Atoms, Bytes, Genes

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Genetic Drift feature: Tony Stewart 2004

 

Featured image: Detail from Genetic Drift 1, Tony Stewart, July 2004

ORT_Logo   Breadtag Sagas ©: Author Tony,  3 February 2017


Atoms, Bytes & Genes: Science in the 21st century

Preamble

I made a political statement about science in a recent article 1984 The Way We Were.

We also needed someone in the 1990s and in the twenty-first century to remind us that science and technology drove the development of affluence in the twentieth century. The current ‘age of ignorance’ and of antagonism towards science, will eventually stultify innovation.

However, despite the depressing times, I’ve become more optimistic. Science and technology power on regardless.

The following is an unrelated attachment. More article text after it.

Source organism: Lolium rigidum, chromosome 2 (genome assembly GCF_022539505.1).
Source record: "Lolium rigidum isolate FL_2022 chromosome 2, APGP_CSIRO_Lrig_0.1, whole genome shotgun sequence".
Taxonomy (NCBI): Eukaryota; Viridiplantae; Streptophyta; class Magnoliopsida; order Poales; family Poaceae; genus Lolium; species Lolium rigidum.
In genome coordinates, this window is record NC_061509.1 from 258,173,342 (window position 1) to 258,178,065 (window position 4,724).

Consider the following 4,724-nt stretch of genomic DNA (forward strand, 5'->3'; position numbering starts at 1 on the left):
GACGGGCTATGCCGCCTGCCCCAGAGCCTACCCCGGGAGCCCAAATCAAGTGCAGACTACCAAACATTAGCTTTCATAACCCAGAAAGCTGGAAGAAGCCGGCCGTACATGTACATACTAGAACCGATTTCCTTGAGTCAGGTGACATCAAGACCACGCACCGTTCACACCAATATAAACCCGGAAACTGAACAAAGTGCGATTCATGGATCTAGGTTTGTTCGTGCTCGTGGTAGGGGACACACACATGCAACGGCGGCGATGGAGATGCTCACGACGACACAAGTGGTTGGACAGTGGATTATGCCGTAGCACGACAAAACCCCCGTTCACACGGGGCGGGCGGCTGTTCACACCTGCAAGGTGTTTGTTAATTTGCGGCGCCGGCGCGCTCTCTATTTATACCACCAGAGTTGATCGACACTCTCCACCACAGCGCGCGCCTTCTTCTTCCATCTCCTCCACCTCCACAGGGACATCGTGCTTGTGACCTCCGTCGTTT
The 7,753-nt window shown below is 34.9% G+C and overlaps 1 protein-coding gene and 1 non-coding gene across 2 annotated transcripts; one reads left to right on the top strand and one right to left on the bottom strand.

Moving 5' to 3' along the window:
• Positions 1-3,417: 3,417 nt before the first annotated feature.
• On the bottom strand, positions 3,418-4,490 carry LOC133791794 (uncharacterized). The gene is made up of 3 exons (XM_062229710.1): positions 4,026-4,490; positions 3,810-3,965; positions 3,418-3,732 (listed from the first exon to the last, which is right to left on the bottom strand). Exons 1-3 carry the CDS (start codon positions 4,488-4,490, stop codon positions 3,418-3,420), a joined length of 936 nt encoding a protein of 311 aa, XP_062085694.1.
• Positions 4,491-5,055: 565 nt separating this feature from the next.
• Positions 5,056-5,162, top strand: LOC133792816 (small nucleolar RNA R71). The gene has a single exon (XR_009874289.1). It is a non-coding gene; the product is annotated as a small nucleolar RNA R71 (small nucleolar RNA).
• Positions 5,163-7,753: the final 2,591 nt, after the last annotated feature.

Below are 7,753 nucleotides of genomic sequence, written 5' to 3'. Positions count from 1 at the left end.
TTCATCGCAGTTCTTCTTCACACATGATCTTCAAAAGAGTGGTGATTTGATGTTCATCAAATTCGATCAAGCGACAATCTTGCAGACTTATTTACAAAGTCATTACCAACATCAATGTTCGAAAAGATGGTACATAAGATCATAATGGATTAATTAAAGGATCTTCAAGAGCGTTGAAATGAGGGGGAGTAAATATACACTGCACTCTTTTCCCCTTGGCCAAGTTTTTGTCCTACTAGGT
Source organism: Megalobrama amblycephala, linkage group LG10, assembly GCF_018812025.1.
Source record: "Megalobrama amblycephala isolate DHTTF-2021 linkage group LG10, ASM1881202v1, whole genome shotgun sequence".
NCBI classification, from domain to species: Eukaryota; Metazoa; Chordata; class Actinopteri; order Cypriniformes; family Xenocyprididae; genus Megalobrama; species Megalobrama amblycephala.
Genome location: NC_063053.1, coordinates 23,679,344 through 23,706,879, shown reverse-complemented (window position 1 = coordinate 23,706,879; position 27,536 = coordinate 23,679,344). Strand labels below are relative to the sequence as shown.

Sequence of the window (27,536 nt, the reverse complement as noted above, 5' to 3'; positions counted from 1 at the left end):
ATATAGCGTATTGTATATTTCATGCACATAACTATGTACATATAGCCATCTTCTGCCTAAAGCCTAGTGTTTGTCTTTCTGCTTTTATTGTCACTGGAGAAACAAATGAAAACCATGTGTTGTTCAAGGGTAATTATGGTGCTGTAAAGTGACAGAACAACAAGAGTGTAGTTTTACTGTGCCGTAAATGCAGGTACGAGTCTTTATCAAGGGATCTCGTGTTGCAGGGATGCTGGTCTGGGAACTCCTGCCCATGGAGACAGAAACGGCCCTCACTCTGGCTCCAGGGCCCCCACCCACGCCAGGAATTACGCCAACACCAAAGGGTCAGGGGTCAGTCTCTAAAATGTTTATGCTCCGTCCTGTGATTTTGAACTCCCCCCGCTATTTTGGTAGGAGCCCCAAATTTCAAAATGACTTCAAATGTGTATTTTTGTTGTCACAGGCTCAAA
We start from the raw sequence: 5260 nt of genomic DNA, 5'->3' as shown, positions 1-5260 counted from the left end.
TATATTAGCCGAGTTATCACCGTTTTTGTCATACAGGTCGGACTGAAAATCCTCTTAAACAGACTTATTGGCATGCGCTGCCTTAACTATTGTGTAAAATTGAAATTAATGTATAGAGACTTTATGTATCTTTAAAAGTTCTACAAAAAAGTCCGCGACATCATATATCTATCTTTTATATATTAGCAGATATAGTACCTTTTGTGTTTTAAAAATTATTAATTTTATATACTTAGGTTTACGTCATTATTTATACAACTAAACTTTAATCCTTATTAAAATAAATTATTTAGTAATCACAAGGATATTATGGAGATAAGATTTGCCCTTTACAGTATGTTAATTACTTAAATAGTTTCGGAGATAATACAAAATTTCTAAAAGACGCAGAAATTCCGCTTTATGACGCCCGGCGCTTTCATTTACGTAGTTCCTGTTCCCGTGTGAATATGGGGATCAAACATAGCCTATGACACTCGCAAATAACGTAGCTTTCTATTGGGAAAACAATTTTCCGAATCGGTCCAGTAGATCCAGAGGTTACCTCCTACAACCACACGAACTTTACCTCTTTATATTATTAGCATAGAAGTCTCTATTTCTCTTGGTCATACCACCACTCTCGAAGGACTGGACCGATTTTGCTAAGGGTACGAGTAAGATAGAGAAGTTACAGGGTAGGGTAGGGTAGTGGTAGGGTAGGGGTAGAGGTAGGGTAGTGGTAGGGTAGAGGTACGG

The three dangerous ideas of twentieth century science

On the first day of 2017 I read a quote in Siddhartha Mukherjee The Gene: An Intimate History Bodley Head 2016, which I received for Christmas from Denise’s sister Julie who thoughtfully reads reviews.

In his Prologue, Mukherjee mentions the three streams of science and technology that dominated the twentieth century and whose convergence will dominate the twenty-first. He says:

Three profoundly [dangerous] destabilizing ideas richochet through the twentieth century, trisecting it into three unequal parts: the atom, the byte, the gene. Each is foreshadowed by an earlier century, but dazzles into full prominence in the twentieth. Each begins life as a rather abstract scientific concept, but grows to invade multiple human discourses — thereby transforming culture, society, politics, and language. But the most crucial parallel between the three ideas, by far, is conceptual: each represents the irreducible unit — the building block, the basic organizational unit — of a larger whole: the atom, of matter; the byte (or “bit”), of digitized information; the gene, of heredity and biological information.

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